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Archive for June 22nd, 2009

I know if Jane were here today, she would have been so happy to see that so many Australian women and their families are being helped by the work the McGrath Foundation is doing each day.

Executive Director of the Foundation TracyBevan                                                                                                                                                                                                                                                 

Memorial services will be held across the nation today to honour breast cancer victims including Jane McGrath, one year after her death.

The McGrath Foundation, led by her husband and former cricketer Glenn McGrath has raised more than $5.5 million for cancer research.jane McGrath

Jane and Glenn co-founded the McGrath Foundation in 2002, to raise money for breast cancer nurses and to raise awareness about the disease.

The cancer campaigner lost her own battle with cancer on June 22 last year, sparking an outpouring of grief.

Today memorials will be held in the Art Gallery of NSW and at other sites across Sydney, as well as in Newcastle, Melbourne, Adelaide, Brisbane, Perth and Canberra.

Executive Director of the Foundation Tracy Bevan says it’s a significant day.

“Today is a hard day for us, but it’s also a very proud day. I know if Jane were here today, she would have been so happy to see that so many Australian women and their families are being helped by the work the McGrath Foundation is doing each day.”

The foundation currently has 45 McGrath Breast Care Nurses working in health care facilities across the country, with another eight to be placed in coming months.

Source  www.livenews.com.au

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STAMP duty on housing loans could be abolished after the Henry tax review, which is likely to recommend states be given a share of income tax to make up the difference.

The most likely path to do this would be for the Commonwealth to give the states the ability to impose their own surcharge on income tax, which would be collected for them by the Australian Tax Office.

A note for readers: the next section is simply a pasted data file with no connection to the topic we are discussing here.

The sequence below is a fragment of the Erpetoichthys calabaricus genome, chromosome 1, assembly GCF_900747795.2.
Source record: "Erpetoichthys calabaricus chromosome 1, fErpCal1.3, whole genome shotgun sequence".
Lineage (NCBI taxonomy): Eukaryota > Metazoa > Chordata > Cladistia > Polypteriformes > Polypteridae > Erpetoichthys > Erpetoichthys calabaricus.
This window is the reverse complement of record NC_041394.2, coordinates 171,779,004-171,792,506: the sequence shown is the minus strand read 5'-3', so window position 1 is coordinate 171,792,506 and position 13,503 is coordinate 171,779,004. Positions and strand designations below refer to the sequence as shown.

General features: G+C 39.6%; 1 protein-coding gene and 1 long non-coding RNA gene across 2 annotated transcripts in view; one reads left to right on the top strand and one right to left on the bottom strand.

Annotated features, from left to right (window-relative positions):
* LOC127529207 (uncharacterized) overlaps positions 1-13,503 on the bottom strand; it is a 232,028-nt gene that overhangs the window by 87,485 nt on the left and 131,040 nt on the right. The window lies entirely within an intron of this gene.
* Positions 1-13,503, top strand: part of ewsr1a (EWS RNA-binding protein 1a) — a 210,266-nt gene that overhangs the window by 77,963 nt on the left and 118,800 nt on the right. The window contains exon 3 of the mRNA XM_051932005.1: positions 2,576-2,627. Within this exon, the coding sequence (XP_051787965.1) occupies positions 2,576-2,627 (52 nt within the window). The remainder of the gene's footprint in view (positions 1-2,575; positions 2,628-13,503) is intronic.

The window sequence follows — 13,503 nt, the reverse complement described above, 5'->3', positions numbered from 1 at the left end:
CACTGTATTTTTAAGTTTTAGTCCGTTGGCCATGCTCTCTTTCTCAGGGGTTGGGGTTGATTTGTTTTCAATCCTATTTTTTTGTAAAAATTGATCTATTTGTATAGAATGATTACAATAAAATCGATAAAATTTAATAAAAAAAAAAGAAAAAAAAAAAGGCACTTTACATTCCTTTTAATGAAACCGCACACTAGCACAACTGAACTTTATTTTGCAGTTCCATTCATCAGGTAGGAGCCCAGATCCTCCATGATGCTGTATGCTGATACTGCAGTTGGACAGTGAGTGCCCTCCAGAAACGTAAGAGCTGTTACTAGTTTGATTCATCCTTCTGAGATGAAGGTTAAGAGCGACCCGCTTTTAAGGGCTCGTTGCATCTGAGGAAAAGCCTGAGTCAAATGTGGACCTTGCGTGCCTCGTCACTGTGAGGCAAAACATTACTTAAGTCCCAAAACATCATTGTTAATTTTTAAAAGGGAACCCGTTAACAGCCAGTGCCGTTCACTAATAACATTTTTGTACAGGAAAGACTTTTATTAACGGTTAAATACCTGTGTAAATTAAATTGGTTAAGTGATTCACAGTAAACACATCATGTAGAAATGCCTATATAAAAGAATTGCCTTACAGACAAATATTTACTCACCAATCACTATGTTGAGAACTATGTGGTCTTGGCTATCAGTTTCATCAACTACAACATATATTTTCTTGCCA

The Henry review has been inundated with submissions calling for the end of stamp duty.

Tax economists argue that the tax on moving house, although easy to collect, leads to poor use of the housing stock and poor labour mobility, The Australian reports.Having to pay stamp duty not only discourages elderly people from moving to more appropriate accommodation, it also deters people from moving house to a better jobs market. 

At a conference conducted by the Henry tax review at the Melbourne Institute last week, both international and Australian tax economists said stamp duty should go, with Melbourne University professor John Freebairn describing the tax as “a piece of garbage”.

The review panel is being influenced by state submissions arguing that replacing stamp duty by extending other state taxes, such as payroll tax or land tax, would be too difficult to implement nationally.

Tasmanian Treasury secretary Don Challen, who is close to the inquiry’s head, federal Treasury secretary Ken Henry, told last week’s conference that reform of state taxes would succeed only with leadership from the national government.                                                                                                                                                      stamp duty

“If you want to achieve a difficult reform, you’ve got to make it a national one,” Mr Challen said.

He said it would be too hard to win political consensus to extend land or payroll taxes.

“It requires eight lots of political commitment and eight lots of legislation and that path is doomed to failure,” he said.

However, he said he believed states would be willing to act on stamp duty if the commonwealth provided an avenue for alternative revenue.

The idea of giving states a cut of income tax was pressed two years ago by the OECD, which suggested the states “piggy-back” on income tax. The OECD also urged states to drop stamp duty.

One of the world’s leading experts on federal taxes, Canada’s Richard Bird, said the states were heading for a financial crisis because they did not have a sufficient tax base to support their burgeoning health and education costs, which were all rising much faster than the consumer price index.

One of the problems with stamp duty for the states is that it is vulnerable to the state of property markets.

Stamp duty usually raises about $14 billion a year for the states, but the recent state budgets showed big falls of more than $1bn each in NSW and Queensland, in 2008-09, for example.

“In Australia, it should certainly be feasible to permit states to impose a surcharge on the federal personal income tax base,” Professor Bird said.

He said that, ideally, Australia would follow the Scandinavian practice of allowing states to have a flat tax surcharge on income, rather than mirroring the commonwealth’s progressive taxation.

The states would be allowed to set their own level, making states more responsible for their own finances.

Source  :  www.news.com.au

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